In an article posted today on the Health Affairs Blog, Francois Dionne, PhD, and Craig Mitton, PhD, argue that it’s time for the United States to consider making trade-offs, or decisions about the various types of services they will cover, as a way to rein in health care spending.
Many European countries, as well as Canada and Australia, face limits in their amount of health care spending and utilize trade-offs in their health spending decision processes. The authors note that trade-offs could occur at two levels: the total health care budget and within a set health care budget. For example, at the total budget level, governments could decide whether to devote more public resources to health care and less to education and social services, or vice versa.
Within a health care budget, the kinds of trade-offs could include what services or interventions are included in the coverage. They wrote, “[t]rade-offs have the effect of reducing the marketplace by removing specific interventions that are judged to provide low value. In that sense, they do not deny the importance of proper incentives in the system or the ability of the market to identify low-value care. They simply limit the space within which these incentives apply and the choices are made.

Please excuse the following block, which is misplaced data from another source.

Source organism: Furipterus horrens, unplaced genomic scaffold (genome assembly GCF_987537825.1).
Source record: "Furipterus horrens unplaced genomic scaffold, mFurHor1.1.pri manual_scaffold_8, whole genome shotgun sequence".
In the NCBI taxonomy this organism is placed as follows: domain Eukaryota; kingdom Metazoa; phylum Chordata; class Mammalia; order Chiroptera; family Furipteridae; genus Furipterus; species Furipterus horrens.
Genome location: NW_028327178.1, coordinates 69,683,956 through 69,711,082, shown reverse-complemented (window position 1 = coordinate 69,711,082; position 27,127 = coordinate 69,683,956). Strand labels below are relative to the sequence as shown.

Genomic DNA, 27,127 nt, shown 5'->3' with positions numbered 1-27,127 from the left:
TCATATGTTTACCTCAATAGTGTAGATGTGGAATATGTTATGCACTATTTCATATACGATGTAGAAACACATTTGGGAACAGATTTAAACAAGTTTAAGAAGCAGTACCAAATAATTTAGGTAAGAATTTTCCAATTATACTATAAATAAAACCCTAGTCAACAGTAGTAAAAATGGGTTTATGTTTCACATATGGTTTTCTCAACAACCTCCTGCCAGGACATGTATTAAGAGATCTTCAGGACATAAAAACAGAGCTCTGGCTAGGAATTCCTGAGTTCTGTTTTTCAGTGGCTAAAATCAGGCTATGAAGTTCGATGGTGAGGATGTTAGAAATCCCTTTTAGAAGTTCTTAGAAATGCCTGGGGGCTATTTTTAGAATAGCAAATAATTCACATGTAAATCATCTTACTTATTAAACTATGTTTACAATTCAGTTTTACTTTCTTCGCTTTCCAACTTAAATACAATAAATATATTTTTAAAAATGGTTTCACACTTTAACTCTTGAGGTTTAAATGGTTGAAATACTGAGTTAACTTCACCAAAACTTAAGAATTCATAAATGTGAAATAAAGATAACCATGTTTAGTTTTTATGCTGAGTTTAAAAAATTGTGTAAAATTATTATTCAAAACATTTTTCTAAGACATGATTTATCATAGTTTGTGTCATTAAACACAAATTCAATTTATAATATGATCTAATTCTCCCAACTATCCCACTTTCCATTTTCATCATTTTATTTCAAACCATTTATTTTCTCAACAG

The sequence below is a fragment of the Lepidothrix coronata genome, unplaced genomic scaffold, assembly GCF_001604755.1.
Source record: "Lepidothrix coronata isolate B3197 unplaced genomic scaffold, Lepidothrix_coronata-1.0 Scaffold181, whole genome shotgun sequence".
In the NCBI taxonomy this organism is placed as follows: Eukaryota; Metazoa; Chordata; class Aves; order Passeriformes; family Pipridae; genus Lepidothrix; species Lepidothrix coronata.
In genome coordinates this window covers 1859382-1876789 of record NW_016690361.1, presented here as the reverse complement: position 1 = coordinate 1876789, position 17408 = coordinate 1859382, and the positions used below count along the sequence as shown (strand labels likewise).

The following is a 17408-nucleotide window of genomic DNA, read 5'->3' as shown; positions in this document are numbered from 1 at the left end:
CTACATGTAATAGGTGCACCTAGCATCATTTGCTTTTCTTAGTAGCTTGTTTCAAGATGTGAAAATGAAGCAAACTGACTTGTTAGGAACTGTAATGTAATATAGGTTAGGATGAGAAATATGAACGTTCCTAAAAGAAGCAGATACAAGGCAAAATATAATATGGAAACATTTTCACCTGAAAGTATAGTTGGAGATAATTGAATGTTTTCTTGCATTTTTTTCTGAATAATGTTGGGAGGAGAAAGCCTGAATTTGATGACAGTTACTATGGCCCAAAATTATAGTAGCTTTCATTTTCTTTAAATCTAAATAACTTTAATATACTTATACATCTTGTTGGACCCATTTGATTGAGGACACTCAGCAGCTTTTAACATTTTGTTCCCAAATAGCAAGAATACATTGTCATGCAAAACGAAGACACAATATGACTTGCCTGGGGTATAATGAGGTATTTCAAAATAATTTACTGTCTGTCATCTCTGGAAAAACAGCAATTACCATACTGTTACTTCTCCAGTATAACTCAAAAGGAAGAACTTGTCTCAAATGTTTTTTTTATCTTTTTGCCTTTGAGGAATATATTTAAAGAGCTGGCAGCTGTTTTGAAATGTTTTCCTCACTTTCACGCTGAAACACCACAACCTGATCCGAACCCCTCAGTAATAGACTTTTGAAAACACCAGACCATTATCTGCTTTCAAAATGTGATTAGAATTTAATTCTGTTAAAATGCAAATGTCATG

Without trade-offs, cost control in the U.S. is left to individual decisions. The result has largely been a combination of increases in the patients’ copayments (higher deductibles), increases in premiums, and reluctance to include new treatments in coverage.” Most other countries that utilize trade-offs follow specific multi-criteria decision analyses or other deliberative framework processes, Dr. Mitton noted in an interview.
They conclude, “The U.S. health care system can accommodate trade-offs… at many levels in the system. One necessary step there, as elsewhere, is to appreciate that trade-offs are made in other countries for good reason and that payment incentives alone are not sufficient.”